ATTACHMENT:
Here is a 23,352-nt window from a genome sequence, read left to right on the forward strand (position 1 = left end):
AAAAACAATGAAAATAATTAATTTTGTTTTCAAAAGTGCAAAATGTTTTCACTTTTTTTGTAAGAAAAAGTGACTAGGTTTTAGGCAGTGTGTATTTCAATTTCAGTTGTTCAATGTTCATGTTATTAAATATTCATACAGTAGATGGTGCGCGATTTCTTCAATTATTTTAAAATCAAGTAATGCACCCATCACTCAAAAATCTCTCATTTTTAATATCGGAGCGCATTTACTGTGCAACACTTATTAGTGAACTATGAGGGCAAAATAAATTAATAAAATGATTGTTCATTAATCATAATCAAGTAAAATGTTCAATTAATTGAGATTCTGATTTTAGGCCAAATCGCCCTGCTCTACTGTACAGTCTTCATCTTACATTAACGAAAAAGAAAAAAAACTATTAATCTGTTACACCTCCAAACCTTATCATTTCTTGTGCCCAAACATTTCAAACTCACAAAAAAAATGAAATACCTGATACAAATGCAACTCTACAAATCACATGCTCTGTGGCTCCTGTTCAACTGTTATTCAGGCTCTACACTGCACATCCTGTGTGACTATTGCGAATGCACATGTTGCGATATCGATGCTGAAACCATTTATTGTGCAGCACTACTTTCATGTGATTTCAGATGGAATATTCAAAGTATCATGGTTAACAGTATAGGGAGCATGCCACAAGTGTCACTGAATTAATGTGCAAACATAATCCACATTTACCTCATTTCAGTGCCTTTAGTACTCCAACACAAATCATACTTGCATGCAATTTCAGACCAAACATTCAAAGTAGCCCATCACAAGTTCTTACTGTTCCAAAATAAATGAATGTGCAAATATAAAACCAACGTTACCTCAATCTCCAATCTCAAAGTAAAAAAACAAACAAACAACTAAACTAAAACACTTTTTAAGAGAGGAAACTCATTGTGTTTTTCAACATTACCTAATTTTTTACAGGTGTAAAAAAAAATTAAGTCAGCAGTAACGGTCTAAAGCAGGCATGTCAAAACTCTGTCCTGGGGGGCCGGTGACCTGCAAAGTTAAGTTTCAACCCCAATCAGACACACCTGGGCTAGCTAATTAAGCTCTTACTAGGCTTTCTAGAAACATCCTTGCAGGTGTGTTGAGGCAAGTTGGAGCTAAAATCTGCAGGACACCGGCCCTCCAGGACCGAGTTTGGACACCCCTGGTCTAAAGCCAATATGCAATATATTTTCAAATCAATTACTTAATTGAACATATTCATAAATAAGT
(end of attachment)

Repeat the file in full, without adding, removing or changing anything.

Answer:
Here is a 23,352-nt window from a genome sequence, read left to right on the forward strand (position 1 = left end):
AAAAACAATGAAAATAATTAATTTTGTTTTCAAAAGTGCAAAATGTTTTCACTTTTTTTGTAAGAAAAAGTGACTAGGTTTTAGGCAGTGTGTATTTCAATTTCAGTTGTTCAATGTTCATGTTATTAAATATTCATACAGTAGATGGTGCGCGATTTCTTCAATTATTTTAAAATCAAGTAATGCACCCATCACTCAAAAATCTCTCATTTTTAATATCGGAGCGCATTTACTGTGCAACACTTATTAGTGAACTATGAGGGCAAAATAAATTAATAAAATGATTGTTCATTAATCATAATCAAGTAAAATGTTCAATTAATTGAGATTCTGATTTTAGGCCAAATCGCCCTGCTCTACTGTACAGTCTTCATCTTACATTAACGAAAAAGAAAAAAAACTATTAATCTGTTACACCTCCAAACCTTATCATTTCTTGTGCCCAAACATTTCAAACTCACAAAAAAAATGAAATACCTGATACAAATGCAACTCTACAAATCACATGCTCTGTGGCTCCTGTTCAACTGTTATTCAGGCTCTACACTGCACATCCTGTGTGACTATTGCGAATGCACATGTTGCGATATCGATGCTGAAACCATTTATTGTGCAGCACTACTTTCATGTGATTTCAGATGGAATATTCAAAGTATCATGGTTAACAGTATAGGGAGCATGCCACAAGTGTCACTGAATTAATGTGCAAACATAATCCACATTTACCTCATTTCAGTGCCTTTAGTACTCCAACACAAATCATACTTGCATGCAATTTCAGACCAAACATTCAAAGTAGCCCATCACAAGTTCTTACTGTTCCAAAATAAATGAATGTGCAAATATAAAACCAACGTTACCTCAATCTCCAATCTCAAAGTAAAAAAACAAACAAACAACTAAACTAAAACACTTTTTAAGAGAGGAAACTCATTGTGTTTTTCAACATTACCTAATTTTTTACAGGTGTAAAAAAAAATTAAGTCAGCAGTAACGGTCTAAAGCAGGCATGTCAAAACTCTGTCCTGGGGGGCCGGTGACCTGCAAAGTTAAGTTTCAACCCCAATCAGACACACCTGGGCTAGCTAATTAAGCTCTTACTAGGCTTTCTAGAAACATCCTTGCAGGTGTGTTGAGGCAAGTTGGAGCTAAAATCTGCAGGACACCGGCCCTCCAGGACCGAGTTTGGACACCCCTGGTCTAAAGCCAATATGCAATATATTTTCAAATCAATTACTTAATTGAACATATTCATAAATAAGT